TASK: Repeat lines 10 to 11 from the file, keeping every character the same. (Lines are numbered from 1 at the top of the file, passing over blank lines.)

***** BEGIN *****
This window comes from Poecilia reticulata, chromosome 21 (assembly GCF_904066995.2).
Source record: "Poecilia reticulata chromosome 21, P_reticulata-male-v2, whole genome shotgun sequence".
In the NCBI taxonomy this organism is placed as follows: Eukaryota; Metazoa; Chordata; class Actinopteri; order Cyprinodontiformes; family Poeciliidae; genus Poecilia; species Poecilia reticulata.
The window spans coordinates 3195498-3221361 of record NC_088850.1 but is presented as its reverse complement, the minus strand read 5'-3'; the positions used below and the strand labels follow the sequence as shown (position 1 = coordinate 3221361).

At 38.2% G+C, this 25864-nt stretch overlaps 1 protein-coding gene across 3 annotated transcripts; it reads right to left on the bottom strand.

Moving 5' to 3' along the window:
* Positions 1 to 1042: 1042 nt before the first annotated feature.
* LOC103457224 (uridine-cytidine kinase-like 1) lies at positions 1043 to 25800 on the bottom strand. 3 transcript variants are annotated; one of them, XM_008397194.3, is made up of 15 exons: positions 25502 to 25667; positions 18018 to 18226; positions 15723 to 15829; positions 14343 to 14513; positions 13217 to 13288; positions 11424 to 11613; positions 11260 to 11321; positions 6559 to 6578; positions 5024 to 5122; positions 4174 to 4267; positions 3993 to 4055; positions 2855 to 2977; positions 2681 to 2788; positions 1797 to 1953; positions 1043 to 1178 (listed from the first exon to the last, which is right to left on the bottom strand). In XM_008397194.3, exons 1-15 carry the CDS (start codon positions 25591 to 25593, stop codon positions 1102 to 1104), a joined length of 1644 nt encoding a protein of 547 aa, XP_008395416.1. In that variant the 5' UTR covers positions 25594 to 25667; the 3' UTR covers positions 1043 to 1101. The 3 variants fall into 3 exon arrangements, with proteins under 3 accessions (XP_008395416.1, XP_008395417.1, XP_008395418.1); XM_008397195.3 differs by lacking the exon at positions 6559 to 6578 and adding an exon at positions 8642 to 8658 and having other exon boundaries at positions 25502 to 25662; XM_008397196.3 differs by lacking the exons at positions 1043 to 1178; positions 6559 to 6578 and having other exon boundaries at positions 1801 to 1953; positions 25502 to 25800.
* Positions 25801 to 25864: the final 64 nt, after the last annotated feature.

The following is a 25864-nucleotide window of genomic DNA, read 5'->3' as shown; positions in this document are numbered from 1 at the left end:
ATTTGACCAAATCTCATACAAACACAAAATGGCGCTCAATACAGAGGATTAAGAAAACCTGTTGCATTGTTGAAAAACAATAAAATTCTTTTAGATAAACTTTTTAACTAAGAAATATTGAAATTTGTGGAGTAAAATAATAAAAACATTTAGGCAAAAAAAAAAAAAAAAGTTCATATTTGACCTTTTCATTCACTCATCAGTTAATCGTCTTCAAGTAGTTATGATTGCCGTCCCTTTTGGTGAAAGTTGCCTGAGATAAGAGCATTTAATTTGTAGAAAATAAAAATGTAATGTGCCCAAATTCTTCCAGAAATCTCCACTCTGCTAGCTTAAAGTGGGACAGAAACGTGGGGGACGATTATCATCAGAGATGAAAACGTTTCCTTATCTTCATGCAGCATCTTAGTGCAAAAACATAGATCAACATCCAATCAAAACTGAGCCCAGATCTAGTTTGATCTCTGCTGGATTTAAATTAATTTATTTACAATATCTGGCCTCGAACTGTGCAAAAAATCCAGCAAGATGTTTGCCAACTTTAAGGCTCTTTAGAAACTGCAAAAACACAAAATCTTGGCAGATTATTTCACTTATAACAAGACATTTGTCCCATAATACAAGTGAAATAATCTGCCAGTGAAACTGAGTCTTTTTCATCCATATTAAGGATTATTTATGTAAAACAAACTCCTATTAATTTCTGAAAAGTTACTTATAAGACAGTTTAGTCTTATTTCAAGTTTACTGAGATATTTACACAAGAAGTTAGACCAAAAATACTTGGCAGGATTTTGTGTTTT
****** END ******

The following is a 25864-nucleotide window of genomic DNA, read 5'->3' as shown; positions in this document are numbered from 1 at the left end:
ATTTGACCAAATCTCATACAAACACAAAATGGCGCTCAATACAGAGGATTAAGAAAACCTGTTGCATTGTTGAAAAACAATAAAATTCTTTTAGATAAACTTTTTAACTAAGAAATATTGAAATTTGTGGAGTAAAATAATAAAAACATTTAGGCAAAAAAAAAAAAAAAAGTTCATATTTGACCTTTTCATTCACTCATCAGTTAATCGTCTTCAAGTAGTTATGATTGCCGTCCCTTTTGGTGAAAGTTGCCTGAGATAAGAGCATTTAATTTGTAGAAAATAAAAATGTAATGTGCCCAAATTCTTCCAGAAATCTCCACTCTGCTAGCTTAAAGTGGGACAGAAACGTGGGGGACGATTATCATCAGAGATGAAAACGTTTCCTTATCTTCATGCAGCATCTTAGTGCAAAAACATAGATCAACATCCAATCAAAACTGAGCCCAGATCTAGTTTGATCTCTGCTGGATTTAAATTAATTTATTTACAATATCTGGCCTCGAACTGTGCAAAAAATCCAGCAAGATGTTTGCCAACTTTAAGGCTCTTTAGAAACTGCAAAAACACAAAATCTTGGCAGATTATTTCACTTATAACAAGACATTTGTCCCATAATACAAGTGAAATAATCTGCCAGTGAAACTGAGTCTTTTTCATCCATATTAAGGATTATTTATGTAAAACAAACTCCTATTAATTTCTGAAAAGTTACTTATAAGACAGTTTAGTCTTATTTCAAGTTTACTGAGATATTTACACAAGAAGTTAGACCAAAAATACTTGGCAGGATTTTGTGTTTT